One of the key factors to any continuity of operations planning is communication. Unless residents understand where they need to evacuate, or which routes need to be taken, it can be more difficult for the entire process to run smoothly.
This example was proven in Colorado over the weekend, as one wildfire burned nearly 1,000 acres west of Fort Collins, near Lory State Park. According to the Associated Press, the blaze started on Friday, prompting 860 phone lines to receive automated calls ordering evacuations. However, with some homes having multiple lines, and other residents relying solely on cell phones, the exact number of houses in the evacuation area is unknown.
Strong winds caused the fire to abruptly change course, prompting deputies and state troopers to barricade a neighborhood that had previously not been officially evacuated.
"It's pretty ridiculous to shut things down and not let anyone know," Mark Martina, a resident who was going home to retrieve his dog when he encountered a road block, told reporters. "I'm not a complete idiot. I'm going to leave if it's coming close," he said.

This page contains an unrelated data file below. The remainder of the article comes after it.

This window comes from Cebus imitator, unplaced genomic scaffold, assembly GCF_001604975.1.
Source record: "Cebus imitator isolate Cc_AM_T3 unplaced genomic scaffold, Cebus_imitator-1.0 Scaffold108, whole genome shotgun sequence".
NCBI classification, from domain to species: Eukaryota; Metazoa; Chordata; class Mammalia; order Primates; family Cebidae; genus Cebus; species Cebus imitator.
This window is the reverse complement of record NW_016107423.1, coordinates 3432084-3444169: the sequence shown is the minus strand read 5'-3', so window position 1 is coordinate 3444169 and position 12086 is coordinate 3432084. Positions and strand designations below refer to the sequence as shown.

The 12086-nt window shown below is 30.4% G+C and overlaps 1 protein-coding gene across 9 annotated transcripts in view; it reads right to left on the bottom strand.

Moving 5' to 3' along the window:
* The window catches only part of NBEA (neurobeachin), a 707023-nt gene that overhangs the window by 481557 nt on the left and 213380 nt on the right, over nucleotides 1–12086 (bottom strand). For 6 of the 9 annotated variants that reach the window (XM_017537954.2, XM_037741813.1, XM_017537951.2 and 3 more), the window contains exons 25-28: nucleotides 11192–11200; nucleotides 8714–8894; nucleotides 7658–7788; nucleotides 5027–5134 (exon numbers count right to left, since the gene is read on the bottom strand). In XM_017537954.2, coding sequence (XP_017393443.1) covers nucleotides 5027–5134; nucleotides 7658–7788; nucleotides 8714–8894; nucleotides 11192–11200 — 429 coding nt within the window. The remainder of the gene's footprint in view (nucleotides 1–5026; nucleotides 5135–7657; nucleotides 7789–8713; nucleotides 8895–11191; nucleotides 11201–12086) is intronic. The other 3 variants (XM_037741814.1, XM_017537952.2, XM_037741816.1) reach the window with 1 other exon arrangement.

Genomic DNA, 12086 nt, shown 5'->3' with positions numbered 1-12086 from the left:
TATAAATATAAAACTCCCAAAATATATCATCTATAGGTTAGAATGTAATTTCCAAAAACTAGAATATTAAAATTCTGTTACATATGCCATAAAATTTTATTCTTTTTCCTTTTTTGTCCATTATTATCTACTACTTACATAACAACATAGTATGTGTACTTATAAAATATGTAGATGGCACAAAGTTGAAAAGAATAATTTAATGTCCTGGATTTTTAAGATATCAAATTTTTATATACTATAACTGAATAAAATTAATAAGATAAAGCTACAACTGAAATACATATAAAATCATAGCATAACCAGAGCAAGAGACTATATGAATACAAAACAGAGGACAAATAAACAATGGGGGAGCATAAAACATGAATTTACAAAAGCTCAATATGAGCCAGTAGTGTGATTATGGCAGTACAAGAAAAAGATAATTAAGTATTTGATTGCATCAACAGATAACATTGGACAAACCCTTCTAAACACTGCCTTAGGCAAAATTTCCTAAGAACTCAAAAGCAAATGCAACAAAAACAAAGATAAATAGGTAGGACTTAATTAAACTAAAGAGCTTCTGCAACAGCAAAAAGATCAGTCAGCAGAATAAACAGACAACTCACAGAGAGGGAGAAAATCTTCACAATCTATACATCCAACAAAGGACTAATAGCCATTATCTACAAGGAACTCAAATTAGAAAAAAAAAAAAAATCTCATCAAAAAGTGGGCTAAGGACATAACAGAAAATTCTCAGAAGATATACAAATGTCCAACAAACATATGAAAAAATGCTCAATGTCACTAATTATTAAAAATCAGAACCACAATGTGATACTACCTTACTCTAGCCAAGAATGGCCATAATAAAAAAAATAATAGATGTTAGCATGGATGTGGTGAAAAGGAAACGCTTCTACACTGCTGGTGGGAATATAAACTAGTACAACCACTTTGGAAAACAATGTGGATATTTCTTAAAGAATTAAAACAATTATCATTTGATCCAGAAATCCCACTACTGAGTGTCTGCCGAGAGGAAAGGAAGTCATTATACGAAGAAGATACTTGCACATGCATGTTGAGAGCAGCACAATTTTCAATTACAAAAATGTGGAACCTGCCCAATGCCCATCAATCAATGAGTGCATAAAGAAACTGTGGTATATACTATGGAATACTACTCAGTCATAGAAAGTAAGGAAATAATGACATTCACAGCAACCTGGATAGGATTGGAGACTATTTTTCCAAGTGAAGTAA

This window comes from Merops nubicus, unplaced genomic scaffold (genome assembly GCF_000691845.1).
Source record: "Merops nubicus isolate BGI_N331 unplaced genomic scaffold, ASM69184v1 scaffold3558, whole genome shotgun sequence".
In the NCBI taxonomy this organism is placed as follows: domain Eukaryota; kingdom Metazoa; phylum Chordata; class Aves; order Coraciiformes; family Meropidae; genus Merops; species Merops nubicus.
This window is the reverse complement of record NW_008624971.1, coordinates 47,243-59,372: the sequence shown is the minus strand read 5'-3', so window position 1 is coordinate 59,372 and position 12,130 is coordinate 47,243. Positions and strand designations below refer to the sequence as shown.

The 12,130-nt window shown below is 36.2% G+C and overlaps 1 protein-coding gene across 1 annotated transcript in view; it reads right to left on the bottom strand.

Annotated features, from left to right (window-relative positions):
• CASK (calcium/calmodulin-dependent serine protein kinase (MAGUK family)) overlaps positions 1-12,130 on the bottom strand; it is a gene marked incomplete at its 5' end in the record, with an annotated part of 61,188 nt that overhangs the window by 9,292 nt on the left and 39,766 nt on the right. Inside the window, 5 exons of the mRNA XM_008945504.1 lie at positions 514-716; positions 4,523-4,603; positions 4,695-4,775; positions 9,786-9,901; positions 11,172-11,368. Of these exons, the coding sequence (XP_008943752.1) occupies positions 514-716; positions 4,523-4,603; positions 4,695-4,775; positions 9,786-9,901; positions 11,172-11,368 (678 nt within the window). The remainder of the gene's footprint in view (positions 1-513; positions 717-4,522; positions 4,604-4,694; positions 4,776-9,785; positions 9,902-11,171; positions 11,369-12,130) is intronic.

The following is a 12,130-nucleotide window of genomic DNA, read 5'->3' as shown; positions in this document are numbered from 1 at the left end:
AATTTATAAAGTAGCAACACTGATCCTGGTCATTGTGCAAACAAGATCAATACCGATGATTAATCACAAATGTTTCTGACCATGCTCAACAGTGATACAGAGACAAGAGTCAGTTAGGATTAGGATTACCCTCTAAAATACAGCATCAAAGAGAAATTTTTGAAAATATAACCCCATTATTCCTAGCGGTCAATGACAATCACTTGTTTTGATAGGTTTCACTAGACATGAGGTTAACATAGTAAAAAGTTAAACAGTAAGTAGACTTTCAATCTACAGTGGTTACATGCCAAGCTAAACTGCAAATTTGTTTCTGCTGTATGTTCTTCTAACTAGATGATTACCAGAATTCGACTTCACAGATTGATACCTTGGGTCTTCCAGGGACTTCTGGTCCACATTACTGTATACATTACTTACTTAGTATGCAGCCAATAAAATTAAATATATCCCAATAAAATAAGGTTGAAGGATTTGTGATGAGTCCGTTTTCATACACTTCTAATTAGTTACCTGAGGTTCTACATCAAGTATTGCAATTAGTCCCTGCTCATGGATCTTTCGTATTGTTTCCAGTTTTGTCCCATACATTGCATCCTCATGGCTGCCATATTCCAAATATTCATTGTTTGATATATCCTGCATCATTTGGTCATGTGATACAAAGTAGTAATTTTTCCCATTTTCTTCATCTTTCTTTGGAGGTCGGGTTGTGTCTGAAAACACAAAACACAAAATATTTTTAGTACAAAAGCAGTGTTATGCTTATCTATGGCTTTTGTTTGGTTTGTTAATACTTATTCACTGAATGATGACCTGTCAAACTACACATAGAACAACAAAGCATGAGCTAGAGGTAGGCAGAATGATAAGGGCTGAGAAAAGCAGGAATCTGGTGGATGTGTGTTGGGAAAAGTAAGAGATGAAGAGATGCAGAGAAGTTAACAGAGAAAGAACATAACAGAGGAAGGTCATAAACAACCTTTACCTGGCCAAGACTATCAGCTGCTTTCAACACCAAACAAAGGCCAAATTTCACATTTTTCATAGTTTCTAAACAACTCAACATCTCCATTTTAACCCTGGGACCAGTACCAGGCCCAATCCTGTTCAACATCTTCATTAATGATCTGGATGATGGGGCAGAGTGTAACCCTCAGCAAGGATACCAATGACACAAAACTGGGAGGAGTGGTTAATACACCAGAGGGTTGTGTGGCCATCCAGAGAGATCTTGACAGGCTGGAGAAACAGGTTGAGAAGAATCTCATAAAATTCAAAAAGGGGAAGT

Authorities said that they were allowing people brief visits to gather valuables, but Martina said that he was going to stay as long as it took. He told the news source he was going to field important items like birth certificates, guns and whatever else was needed.
Poudre Fire Authority Captain Patrick Love told the Los Angeles Times that it is not uncommon for wildfires of this magnitude to occur in March, or even January or February. With Colorado experiencing an intense drought, the arid conditions helped fuel the flames, he said. Love added that the fire was caused by human activity, but did not elaborate.
By Monday, Fox 21 News reported that the blaze was 75 percent under control.
When thorough and detailed directions are given during a continuity of operations plan, all parties will understand how to keep themselves and others safe.